The following is an unedited post created on our Tumblr page. You may find the original here.
Day 3 is here! Though I promised 8 parts in 3 days, I basically indent to finish Lucky Star as quickly as possible. After that, we’ll talk about what the next big project is. Though, if one more person answers the questions for the survey here, we will be looking at Toradora for a little bit…
Also, quick reminder, Parts 10-18 are done sequentially. I will not be explaining the same thing multiple times, normally. I’m doing my best to cross-reference, though.
Anyway, Part 17 is a scene in itself. Konata and Tsukasa are walking along a street when they see Miyuki nervously pacing in front of an optometrist clinic. When Tsukasa says “いたそう…” Miyuki accidentally bumps into the sign next to the door in her pacing and then runs away flustered.
(Konata: A, Are, Miyuki-san janai?)
あれ (are): is a noun meaning “that.” Since we’ve seen everything else before, I’m going to take a moment to talk about “are,” “sore,” and “kore.” Obviously there’s a pattern here, where the /a/, /so/ and /ko/ are lexical stems, so they give the word the bulk of its meaning and -re is a suffix that makes the word a pronoun. /ko/ means “this.” /so/ means “that,” but close to the addressee (both physically and metaphorically), and /a/ means “that” but not close to either the speaker or the addressee. These stems also take -no, which is probably the attributive version of “da” (See Part 10), -ko which is a adverbial suffix that refers to location, and -chira, which means “way” and has a variety of uses (it’s (often just the polite form of -re).
みゆきさん: is the same as before. (See Part 15)
じゃない (ja nai): is the same as before. (See Part 14) But just to expand. “Ja nai” is a contraction of “De wa nai.” “Nai” is the negative, present conjugation of the copula “aru.” When “ja nai” or “jan” is inflected as an interrogative, then it’s just asking for confirmation: “isn’t?” Or, if you want to be textbook-ish on the matter, you can say it’s equivalent to “desu ka ne” (which is kind of like answering your own question, actually.)
Translation: “Isn’t that Miyuki?”
(Konata: Kengan ni kita no kana. Kontakuto no…)
検眼 (kengan): is a noun meaning “eye examination.”
に (ni): is the dative functioning as an indicator of purpose. The verbs that indicate movement take “ni” often to tell someone know why that movement has happened.
来た (kita): is the past, affirmative conjugation of “kuru,” meaning to come.
の (no): is our substantivizing suffix.
かな (kana): is the same as before. (See Part 16)
コンタクト (kontakuto): is the same as before. (See Part 16)
の (no): is our genitive particle. What I will suggest is that “kontakuto no” is an afterthought modifying “kengan,” so it should be “kontakuto no kengan,” i.e. “an eye examination for contact lenses” (because some people don’t qualify for them.)
Translation: “I wonder if she came for an eye examination. For contacts…”
(Konata: Miyuki-san ha zutto ano mama no hou ga ii ka mo ne.)
みゆきさん (Miyuki-san): is the same as before.
は (wa): is the topical particle.
ずっと (zutto): is an adverb with many meanings. It often means “throughout,” “better,” or “continuously.” Here we’ll interpret it as the latter.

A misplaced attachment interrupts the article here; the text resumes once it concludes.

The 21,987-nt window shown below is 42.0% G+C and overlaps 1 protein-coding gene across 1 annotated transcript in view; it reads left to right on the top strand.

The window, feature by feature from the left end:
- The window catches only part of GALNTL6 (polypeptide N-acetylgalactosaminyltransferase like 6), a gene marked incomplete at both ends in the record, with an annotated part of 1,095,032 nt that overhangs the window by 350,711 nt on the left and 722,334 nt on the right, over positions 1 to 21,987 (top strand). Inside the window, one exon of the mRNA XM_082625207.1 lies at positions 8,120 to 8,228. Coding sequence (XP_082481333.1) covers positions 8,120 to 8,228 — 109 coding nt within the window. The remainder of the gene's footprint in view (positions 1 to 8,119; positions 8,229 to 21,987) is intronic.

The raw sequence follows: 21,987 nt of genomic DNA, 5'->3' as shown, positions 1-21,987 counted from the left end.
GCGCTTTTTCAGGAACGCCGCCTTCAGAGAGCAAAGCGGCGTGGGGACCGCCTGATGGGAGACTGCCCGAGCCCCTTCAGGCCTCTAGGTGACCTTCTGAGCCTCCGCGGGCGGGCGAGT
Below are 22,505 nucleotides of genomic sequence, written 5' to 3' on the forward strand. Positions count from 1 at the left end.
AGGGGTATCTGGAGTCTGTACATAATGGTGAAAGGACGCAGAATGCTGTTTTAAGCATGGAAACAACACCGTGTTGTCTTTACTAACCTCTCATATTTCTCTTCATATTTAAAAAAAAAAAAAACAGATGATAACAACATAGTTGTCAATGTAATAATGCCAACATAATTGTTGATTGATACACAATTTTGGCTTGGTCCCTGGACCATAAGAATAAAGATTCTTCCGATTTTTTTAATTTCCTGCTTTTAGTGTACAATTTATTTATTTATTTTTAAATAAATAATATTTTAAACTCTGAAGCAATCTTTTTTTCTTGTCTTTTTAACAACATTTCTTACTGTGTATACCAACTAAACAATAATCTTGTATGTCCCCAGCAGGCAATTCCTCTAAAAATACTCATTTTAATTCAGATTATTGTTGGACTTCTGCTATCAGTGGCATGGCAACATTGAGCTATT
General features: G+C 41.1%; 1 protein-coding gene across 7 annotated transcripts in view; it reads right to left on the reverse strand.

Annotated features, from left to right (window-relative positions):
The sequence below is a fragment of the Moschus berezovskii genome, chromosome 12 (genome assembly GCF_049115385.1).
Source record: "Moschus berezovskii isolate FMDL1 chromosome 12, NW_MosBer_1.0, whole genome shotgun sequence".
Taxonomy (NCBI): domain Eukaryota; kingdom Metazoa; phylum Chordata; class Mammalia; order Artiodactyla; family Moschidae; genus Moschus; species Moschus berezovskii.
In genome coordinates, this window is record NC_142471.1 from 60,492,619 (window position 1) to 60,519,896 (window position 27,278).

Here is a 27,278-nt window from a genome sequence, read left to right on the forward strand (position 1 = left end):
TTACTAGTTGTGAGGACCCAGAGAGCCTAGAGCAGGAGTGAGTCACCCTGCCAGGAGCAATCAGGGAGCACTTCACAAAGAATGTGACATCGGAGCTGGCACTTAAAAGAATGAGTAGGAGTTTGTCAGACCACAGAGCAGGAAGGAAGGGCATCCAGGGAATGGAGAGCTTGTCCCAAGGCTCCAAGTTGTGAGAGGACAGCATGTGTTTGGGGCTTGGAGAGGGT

あの (ano): we just talked about: it’s the /a/ lexeme plus -no, making it an adjective meaning “that.”
まま (mama): is the same as before. (See Part 11) But, if I can change my mind, I want to say it’s a suffix, not a noun. It’s easier to see it that way. It still means “as is.”
の (no): is genitive particle.
方 (hou): is a noun meaning “way” or “manner.” What we’re talking about here is “that way, as is.”
が (ga): is our nominative particle.
いい (ii): is the same as before. (See Part 16) The phrase “X no hou ga ii” means “One should X” or more literally “The way of X is good.” We’ll translate it as it normally is translated, but I want you to see the logic behind it.
かも (ka mo): is a compound particle. It means “perhaps.” I haven’t quite figured out the logic behind it, but my theory is that the “mo” states that the question is still a pretty good one.
ね (ne): is the same as always. (See Part 10)
Translation: “For Miyuki,I wonder if perhaps she should be like that, as is, continuously (i.e. forever.)”
Itasou (sou): is two things: “ita” and “sou.” “Sou” is a nominative suffix that attaches to a verbal stem. (It’s probably of the same origin as the “sou” in “sou da,” but that’s another story.) Japanese’s adjectives aren’t really adjectives, they’re verbs; and the thing that makes them main, temporal verbs, as -u does for our normal verbs, is -i or -na. “Ita” is the stem of “itai,” which means “painful.” “Sou” means “seemingly” So this is “seemingly painful.”
Translation: “[That’s] seemingly painful.”
(Konata: Tennen-kinen-butsu da ne.)
天然記念物 (tennen-kinen-butsu da ne): is a noun meaning “protected species” or “national monument.” Here it means the former. “Tennen” is a noun meaning “nature.” “Kinen” is a noun meaning “commemoration.” And “butsu,” is the Chinese reading of “mono,” which means thing.
だ (da): is the same as always. (See Part 10)
ね (ne): is the same as always.
Translation: “[She] is a protected species, isn’t she?”
Words Worth Memorizing
検眼 (kengan): eye examination
来た (kita): irregular conjugation – affirmative past of “kuru,” to come
かな (ka na): I wonder…
ずっと (zutto): throughout; continuously in a state; the whole time
Xの方がいい (no ga ii): literally “the manner of X [is] good,” “one should x”
かも (ka mo): “Perhaps…”
いたい (itai): painful
ーそう (-sou): seemingly
天然記念物 (tennen-kinen-butsu): national monument; protected species
Shameless survey plug-in (it’s a survey by me; great incentives included. Check out the details here.) (We’re 1 submission away from our first prize: We’ll be looking at two pages of the Toradora! light novel)